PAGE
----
Pilot Project – Bitou




Description

There are both Agriforestry and Agroforestry opportunities for Natural Products in Bitou (Harkerville and Kranshoek).

Harkerville and the Kranshoek projects are based on a mix of food security, medicinal plants, trees and vegetables. It is envisaged that the main revenue stream will be high-value medicinal plants (natural indigenous plants) such as Cyclopia spp. (Honeybush) and Sceletium tortuosum (Kougoed).

The good quality “high-end” greens and vegetables that are produced will be sold to local restaurants. After various timeframes, different products could be harvested. These projects are ideally positioned to experiment and explore the planting of a variety of products and thus finding markets for these products.

The vision of the two projects is to sustainably grow and supply high value indigenous plants for the fast growing natural herbal market for local and international distribution. At present the potential customer base is well established. Bitou aims to supply Sceletium tortuosum, as medicinal and herbal, both of which are in high demand internationally, especially Europe.

The idea is to add value to the raw materials example: refining/agri-processing.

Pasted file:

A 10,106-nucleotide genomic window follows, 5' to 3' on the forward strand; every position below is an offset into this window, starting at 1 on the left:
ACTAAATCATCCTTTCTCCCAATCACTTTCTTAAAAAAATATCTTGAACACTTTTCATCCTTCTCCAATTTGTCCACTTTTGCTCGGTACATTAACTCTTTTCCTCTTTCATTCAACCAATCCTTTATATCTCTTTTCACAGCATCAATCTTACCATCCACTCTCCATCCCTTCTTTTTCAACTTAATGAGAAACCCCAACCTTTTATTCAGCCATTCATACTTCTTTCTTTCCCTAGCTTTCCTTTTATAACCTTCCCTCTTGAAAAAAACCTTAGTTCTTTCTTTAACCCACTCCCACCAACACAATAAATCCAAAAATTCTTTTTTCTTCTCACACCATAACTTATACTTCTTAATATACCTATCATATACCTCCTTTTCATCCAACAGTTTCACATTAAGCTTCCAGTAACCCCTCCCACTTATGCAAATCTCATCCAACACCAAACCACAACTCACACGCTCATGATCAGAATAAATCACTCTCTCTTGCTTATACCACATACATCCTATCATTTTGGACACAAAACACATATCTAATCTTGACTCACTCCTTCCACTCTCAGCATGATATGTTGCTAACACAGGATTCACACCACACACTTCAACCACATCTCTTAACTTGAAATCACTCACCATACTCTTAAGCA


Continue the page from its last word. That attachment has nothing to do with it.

The current business model is based on the supply of raw materials to these fast growing markets, via established clients who have capacity for all the off take.

Project--champion

The Champions

The project champions are a committed group of people that have supported the projects throughout its inception and development. This group consists of a local NPO, The-Green-Ticket (Ms Rikke Dammann); the Local Municipality (Mr Leanard Jonas); the Ericaville Griqua community (Mr Sidney LeFleur) and the Provincial Department of Environmental Affairs and Development Planning (Mr Albert Ackhurst).

Land--secure

Community

The communities are some of the poorest in the Western Cape (Kranshoek and Harkerville communities fall under ward 7 of the Bitou Municipality) and suffer significant social ills due to poverty and joblessness.

Lack of commercial space and facilities in low income areas such as Kranshoek, and Harkeville, has hindered retail activity which has forced residents to commute. The areas are earmarked by high crime, large concentrations of poor households, high levels of unemployment, slower household income growth, limited income retention, undiversified and marginal local economies and limited private sector investment.